December 10th, 2010
11:01 AM ET
WASHINGTON (CNN) – President Obama, last year’s recipient of the Nobel Peace Prize, issued a statement Friday morning praising Liu Xiabao, this year's honoree. Obama, who heralded past Nobel laureates Aung San Suu Kyi, Bishop Desmond Tutu, and Jose Ramos Horta in his statement, said Liu was “far more deserving” of the award than he was. Liu, an imprisoned Chinese dissident, is currently serving an 11-year sentence for what the Chinese government calls “inciting subversion of state power.” The award was presented to him Friday in absentia. He was represented by an empty chair at the ceremony in Oslo, Norway.
Statement by President Obama as released by the White House
One year ago, I was humbled to receive the Nobel Peace Prize – an award that speaks to our highest aspirations, and that has been claimed by giants of history and courageous advocates who have sacrificed for freedom and justice. Mr. Liu Xiaobo is far more deserving of this award than I was.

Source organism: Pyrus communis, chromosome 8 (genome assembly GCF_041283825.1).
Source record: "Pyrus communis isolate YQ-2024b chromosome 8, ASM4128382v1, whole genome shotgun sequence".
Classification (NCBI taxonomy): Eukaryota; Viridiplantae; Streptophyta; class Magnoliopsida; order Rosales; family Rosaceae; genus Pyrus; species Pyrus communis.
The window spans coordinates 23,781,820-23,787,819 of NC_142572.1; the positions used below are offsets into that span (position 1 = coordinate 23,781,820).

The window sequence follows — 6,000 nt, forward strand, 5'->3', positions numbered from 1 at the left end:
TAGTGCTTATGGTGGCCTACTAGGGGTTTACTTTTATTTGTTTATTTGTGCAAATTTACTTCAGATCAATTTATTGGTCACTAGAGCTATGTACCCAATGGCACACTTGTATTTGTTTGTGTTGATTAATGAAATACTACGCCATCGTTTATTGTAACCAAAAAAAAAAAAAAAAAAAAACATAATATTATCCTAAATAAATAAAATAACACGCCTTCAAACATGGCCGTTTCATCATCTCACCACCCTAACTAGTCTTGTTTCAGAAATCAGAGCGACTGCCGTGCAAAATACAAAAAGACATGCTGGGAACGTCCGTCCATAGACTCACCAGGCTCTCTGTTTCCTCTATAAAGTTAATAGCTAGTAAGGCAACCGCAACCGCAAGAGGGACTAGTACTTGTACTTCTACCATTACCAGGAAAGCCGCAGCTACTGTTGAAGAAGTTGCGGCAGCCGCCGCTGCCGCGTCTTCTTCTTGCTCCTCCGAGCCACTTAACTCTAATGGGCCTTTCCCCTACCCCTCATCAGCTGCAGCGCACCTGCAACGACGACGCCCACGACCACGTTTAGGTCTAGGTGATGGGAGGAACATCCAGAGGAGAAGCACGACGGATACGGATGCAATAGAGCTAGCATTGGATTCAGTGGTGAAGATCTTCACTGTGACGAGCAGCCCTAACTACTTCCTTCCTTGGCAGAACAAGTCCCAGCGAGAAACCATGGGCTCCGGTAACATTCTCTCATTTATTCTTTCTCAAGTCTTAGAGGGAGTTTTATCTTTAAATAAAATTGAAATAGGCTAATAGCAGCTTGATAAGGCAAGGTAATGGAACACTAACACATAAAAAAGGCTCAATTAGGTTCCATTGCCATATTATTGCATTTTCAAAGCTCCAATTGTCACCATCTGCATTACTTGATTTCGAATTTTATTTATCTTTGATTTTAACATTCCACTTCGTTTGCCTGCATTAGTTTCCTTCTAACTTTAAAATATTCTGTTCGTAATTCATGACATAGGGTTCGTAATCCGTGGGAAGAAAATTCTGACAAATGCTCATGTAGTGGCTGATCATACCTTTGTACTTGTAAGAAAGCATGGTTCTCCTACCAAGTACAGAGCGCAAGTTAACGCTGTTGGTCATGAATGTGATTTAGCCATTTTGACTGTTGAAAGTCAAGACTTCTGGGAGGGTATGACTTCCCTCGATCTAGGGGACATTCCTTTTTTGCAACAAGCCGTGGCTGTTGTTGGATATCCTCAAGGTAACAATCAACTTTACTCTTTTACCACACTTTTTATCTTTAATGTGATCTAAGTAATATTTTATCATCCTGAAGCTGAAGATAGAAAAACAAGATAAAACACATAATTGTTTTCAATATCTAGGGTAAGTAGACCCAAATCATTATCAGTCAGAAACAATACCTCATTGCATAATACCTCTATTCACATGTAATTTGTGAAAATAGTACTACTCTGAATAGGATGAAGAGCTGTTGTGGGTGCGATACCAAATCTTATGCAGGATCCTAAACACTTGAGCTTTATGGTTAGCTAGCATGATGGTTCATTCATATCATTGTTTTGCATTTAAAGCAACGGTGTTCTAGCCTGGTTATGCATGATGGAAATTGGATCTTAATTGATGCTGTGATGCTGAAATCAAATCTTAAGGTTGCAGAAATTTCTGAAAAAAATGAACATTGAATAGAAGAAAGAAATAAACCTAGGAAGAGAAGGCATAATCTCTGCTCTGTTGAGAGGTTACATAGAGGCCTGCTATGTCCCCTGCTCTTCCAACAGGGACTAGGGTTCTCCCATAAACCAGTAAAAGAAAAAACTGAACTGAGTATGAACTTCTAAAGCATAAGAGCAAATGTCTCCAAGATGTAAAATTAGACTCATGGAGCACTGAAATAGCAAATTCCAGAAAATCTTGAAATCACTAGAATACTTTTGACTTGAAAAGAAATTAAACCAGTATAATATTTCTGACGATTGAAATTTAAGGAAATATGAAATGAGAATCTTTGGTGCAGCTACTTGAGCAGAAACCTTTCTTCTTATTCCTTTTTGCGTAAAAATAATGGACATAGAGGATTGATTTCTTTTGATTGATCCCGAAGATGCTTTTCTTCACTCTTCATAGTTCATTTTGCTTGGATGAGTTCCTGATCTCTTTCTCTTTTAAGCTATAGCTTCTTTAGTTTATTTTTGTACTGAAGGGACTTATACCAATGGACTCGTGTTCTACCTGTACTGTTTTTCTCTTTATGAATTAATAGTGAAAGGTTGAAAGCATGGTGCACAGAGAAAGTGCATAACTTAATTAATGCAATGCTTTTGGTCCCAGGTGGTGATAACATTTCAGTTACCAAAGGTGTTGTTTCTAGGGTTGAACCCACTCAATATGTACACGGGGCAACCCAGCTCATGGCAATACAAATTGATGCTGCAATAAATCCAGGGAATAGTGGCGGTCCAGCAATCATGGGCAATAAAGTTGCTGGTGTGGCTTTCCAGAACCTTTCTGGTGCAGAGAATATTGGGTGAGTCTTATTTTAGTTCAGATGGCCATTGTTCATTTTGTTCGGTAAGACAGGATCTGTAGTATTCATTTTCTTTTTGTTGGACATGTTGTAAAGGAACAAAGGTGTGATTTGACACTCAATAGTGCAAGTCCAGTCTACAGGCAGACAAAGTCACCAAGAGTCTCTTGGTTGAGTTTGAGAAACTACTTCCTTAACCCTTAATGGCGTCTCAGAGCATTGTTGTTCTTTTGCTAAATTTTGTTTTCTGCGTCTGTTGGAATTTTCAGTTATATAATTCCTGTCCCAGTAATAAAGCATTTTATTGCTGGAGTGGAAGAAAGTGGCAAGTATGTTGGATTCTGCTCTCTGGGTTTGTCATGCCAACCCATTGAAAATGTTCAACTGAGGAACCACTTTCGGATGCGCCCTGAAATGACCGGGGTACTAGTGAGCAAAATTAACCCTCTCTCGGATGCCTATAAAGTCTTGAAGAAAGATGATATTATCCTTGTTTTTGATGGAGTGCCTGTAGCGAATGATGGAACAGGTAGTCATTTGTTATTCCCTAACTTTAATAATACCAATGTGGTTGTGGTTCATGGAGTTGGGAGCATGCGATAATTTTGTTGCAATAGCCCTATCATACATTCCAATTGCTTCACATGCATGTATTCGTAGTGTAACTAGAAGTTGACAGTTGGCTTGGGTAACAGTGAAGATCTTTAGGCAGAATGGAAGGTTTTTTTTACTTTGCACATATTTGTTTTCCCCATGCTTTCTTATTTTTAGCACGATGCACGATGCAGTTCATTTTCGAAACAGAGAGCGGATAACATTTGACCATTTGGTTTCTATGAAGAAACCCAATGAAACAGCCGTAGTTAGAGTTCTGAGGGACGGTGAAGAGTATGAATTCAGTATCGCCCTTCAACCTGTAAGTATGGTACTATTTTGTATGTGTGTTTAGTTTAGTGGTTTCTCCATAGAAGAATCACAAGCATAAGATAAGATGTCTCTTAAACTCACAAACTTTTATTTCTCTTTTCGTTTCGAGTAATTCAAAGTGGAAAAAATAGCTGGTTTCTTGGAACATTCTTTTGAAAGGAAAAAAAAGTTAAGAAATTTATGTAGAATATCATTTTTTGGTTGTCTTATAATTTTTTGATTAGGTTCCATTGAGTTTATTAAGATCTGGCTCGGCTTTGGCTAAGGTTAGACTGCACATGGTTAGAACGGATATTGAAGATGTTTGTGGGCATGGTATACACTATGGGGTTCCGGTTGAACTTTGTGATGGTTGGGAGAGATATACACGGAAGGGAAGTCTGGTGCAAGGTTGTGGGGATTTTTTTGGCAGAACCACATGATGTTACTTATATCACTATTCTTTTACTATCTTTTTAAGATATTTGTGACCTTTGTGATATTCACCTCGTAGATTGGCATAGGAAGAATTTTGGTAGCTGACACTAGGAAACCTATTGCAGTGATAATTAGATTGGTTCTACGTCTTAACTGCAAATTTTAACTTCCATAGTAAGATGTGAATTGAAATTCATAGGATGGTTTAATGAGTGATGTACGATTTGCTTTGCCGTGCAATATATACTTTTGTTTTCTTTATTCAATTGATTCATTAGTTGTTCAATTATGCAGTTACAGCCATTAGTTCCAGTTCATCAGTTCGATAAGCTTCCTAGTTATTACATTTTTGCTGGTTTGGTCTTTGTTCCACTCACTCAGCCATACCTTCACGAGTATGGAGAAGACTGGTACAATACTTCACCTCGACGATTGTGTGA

The rights of human beings are universal – they do not belong to one nation, region or faith. America respects the unique culture and traditions of different countries. We respect China’s extraordinary accomplishment in lifting millions out of poverty, and believe that human rights include the dignity that comes with freedom from want. But Mr. Liu reminds us that human dignity also depends upon the advance of democracy, open society, and the rule of law. The values he espouses are universal, his struggle is peaceful, and he should be released as soon as possible. I regret that Mr. Liu and his wife were denied the opportunity to attend the ceremony that Michelle and I attended last year. Today, on what is also International Human Rights Day, we should redouble our efforts to advance universal values for all human beings.